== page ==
Basic Types

The basic building block of Convex.jl is called an expression, which can represent a variable, a constant, or a function of another expression. We discuss each kind of expression in turn.


The simplest kind of expression in Convex.jl is a variable. Variables in Convex.jl are declared using the Variable keyword, along with the dimensions of the variable.

# Scalar variable
x = Variable()

# Column vector variable
x = Variable(5)

# Matrix variable
x = Variable(4, 6)

Variables may also be declared as having special properties, such as being

  • (elementwise) positive: x = Variable(4, Positive())
  • (elementwise) negative: x = Variable(4, Negative())
  • integral: x = Variable(4, IntVar)
  • binary: x = Variable(4, BinVar)
  • (for a matrix) being symmetric, with nonnegative eigenvalues (that is, positive semidefinite): z = Semidefinite(4)

The order of the arguments is the size, the sign, and then the Convex.VarType (that is, integer, binary, or continuous), and any may be omitted to use the default. The current value of a variable x can be accessed with evaluate(x). After solve!ing a problem, the value of each variable used in the problem is set to its optimal value.

See also Custom Variable Types for how to implement your own variable types.


Numbers, vectors, and matrices present in the Julia environment are wrapped automatically into a Constant expression when used in a Convex.jl expression.


Expressions in Convex.jl are formed by applying any atom (mathematical function defined in Convex.jl) to variables, constants, and other expressions. For a list of these functions, see Supported operations. Atoms are applied to expressions using operator overloading. For example, 2+2 calls Julia's built-in addition operator, while 2+x calls the Convex.jl addition method and returns a Convex.jl expression. Many of the useful language features in Julia, such as arithmetic, array indexing, and matrix transpose are overloaded in Convex.jl so they may be used with variables and expressions just as they are used with native Julia types.

Expressions that are created must be DCP-compliant. More information on DCP can be found here. :

x = Variable(5)
# The following are all expressions
y = sum(x)
z = 4 * x + y
z_1 = z[1]

Convex.jl allows the values of the expressions to be evaluated directly.

x = Variable()
y = Variable()
z = Variable()
expr = x + y + z
problem = minimize(expr, x >= 1, y >= x, 4 * z >= y)
solve!(problem, SCS.Optimizer)

# Once the problem is solved, we can call evaluate() on expr:


Constraints in Convex.jl are declared using the standard comparison operators <=, >=, and ==. They specify relations that must hold between two expressions. Convex.jl does not distinguish between strict and non-strict inequality constraints.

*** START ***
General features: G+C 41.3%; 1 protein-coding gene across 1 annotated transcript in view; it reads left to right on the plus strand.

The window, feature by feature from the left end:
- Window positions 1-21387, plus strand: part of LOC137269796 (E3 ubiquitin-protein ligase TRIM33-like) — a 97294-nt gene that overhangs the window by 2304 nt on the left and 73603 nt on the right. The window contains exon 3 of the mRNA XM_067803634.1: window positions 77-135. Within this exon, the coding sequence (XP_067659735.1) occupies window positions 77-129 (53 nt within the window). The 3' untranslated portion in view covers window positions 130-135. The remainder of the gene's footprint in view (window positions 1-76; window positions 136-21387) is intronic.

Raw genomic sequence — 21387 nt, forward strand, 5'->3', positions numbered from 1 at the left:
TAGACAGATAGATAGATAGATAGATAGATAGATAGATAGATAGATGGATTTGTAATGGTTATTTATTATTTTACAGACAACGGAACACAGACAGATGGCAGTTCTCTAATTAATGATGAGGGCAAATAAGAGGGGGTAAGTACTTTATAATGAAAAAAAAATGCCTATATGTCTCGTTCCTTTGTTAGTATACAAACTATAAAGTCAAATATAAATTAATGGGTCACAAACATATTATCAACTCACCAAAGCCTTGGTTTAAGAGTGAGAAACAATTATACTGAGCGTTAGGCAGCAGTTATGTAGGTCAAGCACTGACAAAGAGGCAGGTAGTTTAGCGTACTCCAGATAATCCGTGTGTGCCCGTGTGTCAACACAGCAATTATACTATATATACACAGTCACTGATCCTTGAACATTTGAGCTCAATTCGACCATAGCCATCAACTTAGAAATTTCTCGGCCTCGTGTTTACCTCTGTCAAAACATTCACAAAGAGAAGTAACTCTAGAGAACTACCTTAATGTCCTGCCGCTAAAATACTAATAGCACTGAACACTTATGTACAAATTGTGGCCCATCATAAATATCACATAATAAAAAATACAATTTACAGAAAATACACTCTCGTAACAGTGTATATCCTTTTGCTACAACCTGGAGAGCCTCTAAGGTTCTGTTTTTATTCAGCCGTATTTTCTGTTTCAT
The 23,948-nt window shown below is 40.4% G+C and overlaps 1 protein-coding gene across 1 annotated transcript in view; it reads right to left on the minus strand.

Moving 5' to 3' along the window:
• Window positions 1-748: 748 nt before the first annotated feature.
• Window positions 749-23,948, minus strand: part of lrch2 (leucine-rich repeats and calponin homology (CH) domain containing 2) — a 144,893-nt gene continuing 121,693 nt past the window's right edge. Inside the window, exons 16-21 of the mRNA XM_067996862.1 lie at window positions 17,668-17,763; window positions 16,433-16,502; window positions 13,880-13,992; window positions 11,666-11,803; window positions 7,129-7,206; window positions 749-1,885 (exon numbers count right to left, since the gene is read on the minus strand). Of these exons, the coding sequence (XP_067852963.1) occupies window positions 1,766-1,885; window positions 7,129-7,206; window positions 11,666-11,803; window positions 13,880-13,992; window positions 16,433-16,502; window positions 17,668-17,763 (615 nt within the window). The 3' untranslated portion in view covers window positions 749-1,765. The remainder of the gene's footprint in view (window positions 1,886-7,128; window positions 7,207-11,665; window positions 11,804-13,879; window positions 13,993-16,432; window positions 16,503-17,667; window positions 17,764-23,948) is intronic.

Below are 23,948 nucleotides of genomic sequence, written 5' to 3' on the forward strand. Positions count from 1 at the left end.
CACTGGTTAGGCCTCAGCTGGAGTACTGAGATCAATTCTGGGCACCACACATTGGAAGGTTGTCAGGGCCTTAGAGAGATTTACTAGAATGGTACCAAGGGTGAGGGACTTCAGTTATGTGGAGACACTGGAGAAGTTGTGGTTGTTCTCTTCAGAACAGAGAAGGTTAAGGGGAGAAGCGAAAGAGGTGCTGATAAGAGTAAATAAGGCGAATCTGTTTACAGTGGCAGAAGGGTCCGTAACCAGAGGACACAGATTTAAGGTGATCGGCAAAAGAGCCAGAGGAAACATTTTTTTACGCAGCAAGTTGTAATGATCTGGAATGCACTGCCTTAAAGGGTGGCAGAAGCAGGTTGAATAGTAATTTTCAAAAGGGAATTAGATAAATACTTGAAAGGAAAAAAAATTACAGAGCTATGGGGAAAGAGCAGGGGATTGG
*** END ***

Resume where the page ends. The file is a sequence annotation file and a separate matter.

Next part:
x = Variable(5, 5)
# Equality constraint
constraint = x == 0
# Inequality constraint
constraint = x >= 1

Note that constraints apply elementwise automatically; that is, x >= 1 means that x[i, j] >= 1 for i in 1:5 and j in 1:5. Consequently, broadcasting should not be used to constrain arrays, that is, use x >= y instead of x .>= y.

Matrices can also be constrained to be positive semidefinite.

x = Variable(3, 3)
y = Variable(3, 1)
z = Variable()
# constrain [x y; y' z] to be positive semidefinite
constraint = isposdef([x y; y' z])
# or equivalently,
constraint = ([x y; y' z] ⪰ 0)

Constraints can also be added to variables after their construction, to automatically apply constraints to any problem which uses the variable. For example,

x = Variable(3)
add_constraint!(x, sum(x) == 1)

Now, in any problem in which x is used, the constraint sum(x) == 1 will be added.


The objective of the problem is a scalar expression to be maximized or minimized by using maximize or minimize respectively. Feasibility problems can be expressed by either giving a constant as the objective, or using problem = satisfy(constraints).


A problem in Convex.jl consists of a sense (minimize, maximize, or satisfy), an objective (an expression to which the sense verb is to be applied), and zero or more constraints that must be satisfied at the solution. Problems may be constructed as

problem = minimize(objective, constraints)
# or
problem = maximize(objective, constraints)
# or
problem = satisfy(constraints)

Constraints can be added at any time before the problem is solved.

# No constraints given
problem = minimize(objective)
# Add some constraint
problem.constraints += constraint
# Add many more constraints
problem.constraints += [constraint1, constraint2, ...]

A problem can be solved by calling solve!

solve!(problem, solver)

passing a solver such as SCS.Optimizer() from the package SCS as the second argument.

After the problem is solved, problem.status records the status returned by the optimization solver, and problem.optval will record the optimum value of the problem. The optimal value for each variable x participating in the problem can be found in evaluate(x). The optimal value of an expression can be found by calling the evaluate() function on the expression as follows: evaluate(expr).